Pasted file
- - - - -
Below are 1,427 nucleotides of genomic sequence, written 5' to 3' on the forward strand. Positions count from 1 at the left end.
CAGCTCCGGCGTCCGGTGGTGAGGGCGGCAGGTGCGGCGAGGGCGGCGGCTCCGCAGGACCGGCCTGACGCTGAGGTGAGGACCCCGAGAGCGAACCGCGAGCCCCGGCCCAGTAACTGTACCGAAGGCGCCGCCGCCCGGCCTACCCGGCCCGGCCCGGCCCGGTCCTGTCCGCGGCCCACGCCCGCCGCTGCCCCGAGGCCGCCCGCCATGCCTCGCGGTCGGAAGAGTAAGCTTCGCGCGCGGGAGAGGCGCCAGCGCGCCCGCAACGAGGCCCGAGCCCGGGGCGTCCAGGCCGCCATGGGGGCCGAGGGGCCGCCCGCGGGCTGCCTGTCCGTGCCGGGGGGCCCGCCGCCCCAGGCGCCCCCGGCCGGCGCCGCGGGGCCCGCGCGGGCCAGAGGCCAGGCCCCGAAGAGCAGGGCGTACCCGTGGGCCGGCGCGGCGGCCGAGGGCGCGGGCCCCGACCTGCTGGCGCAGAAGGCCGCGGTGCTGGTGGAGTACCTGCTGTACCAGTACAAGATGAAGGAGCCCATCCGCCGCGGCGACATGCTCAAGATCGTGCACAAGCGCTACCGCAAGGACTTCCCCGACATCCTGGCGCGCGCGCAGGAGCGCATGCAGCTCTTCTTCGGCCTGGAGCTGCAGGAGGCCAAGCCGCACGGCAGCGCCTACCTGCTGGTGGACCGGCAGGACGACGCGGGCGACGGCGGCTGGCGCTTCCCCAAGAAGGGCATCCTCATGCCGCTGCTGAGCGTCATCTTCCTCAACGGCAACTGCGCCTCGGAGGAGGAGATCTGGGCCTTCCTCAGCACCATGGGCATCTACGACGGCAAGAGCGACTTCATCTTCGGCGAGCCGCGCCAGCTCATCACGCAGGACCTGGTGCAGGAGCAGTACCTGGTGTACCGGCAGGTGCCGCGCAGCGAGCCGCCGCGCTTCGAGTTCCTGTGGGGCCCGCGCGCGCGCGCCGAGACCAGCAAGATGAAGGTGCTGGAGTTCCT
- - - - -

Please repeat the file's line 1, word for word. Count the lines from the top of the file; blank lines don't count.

Below are 1,427 nucleotides of genomic sequence, written 5' to 3' on the forward strand. Positions count from 1 at the left end.